Steam Powered Opinions notes the decline of St. Louis, which appears to me as best described economically the Southern-most outpost of the Rust Belt. Its fate mirrors that of the more extreme case of Detroit. Like many central cities, its downfall was greatly furthered by urban planning approved, interstate highway assisted suburbanization. Timothy Lee's blog has explored the issue at length in multiple posts from his perspective as a libertarian, one who appears to be liberal leaning, or at least, free of some of the nasty "hate the world" cynicism that sometimes accompanies that label.
A comment to the post linked suggests that white flight from the central city was also a factor. While the comment doesn't reach this conclusion, most of the narratives of white flight point to school desegregation in the wake of Brown v. Board of Education and subsequent cases as a factor that was an important as the interstate highway system in the migration away from central cities. (Equally important, in my view, was the U.S. Supreme Court case follow up to Brown that held that desegregation efforts did not have to extend beyond racially neutrally drawn school district lines.)
One of the fascinating aspects of the fight over land use generally is the extent to which local politics in the United States are decoupled from national ones. You will find die hard Democrats and Republicans alike at both ends of the land use debates played out mostly in local politics, even when, as in this case, national policies concerning civil rights and transportation had a major impact.
You will find proponents of strong land use regulations in liberal strongholds like my Washington Park neighborhood in Denver (which has been home to much of the legislative leadership of the Democratic party in Colorado at one point or another), where the instinct is a preservationist/historic one, although also anti-density, and yet you will also find proponents of strong land use regulations in affluent, conservative suburbs like Cherry Hills Village and Greenwood Village to the Southeast of Denver.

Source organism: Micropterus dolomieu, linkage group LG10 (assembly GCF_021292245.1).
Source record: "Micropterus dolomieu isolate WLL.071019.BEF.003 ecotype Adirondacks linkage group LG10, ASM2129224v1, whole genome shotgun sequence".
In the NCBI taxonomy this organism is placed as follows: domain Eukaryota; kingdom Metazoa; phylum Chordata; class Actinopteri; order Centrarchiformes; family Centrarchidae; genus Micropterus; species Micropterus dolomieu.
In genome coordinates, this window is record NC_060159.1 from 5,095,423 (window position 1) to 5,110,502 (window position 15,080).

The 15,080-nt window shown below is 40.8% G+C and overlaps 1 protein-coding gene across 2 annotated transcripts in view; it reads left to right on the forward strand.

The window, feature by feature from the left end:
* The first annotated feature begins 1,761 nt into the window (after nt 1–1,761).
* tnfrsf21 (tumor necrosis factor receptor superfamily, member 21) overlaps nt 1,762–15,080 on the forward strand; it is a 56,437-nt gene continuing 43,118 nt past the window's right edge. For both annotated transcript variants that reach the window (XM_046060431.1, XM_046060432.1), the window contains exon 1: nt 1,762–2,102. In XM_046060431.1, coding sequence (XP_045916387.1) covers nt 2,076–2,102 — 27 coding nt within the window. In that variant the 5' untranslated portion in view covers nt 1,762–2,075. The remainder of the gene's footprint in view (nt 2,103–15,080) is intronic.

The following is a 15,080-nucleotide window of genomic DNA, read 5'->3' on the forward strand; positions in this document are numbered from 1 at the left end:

Meanwhile, you will also find proponents of weaker land use regulations like myself, among proponents of infill development, who see urban density as mostly a virtue, for environmental and economic development reasons among other motivations, while weak land use regulations also find favor among conservative suburban developers of large lot tract housing.
The decoherence of local political ideology compared to national political ideology is probably one reason why it leaves open room for constructive engagement across traditional political identity boundaries. It is a place where “liberaltarian” common ground (what a god awful word!) is possible, as are other unlikely alliances.
Timothy B. Lee, who is confident enough in his own judgment to take libertarian heroes like Austrian school economist Ludwig von Mises with a grain of salt, and to recognize that issues that don't impact him personally are still important, is certainly an easier voice to hear libertarian rooted ideas from than most.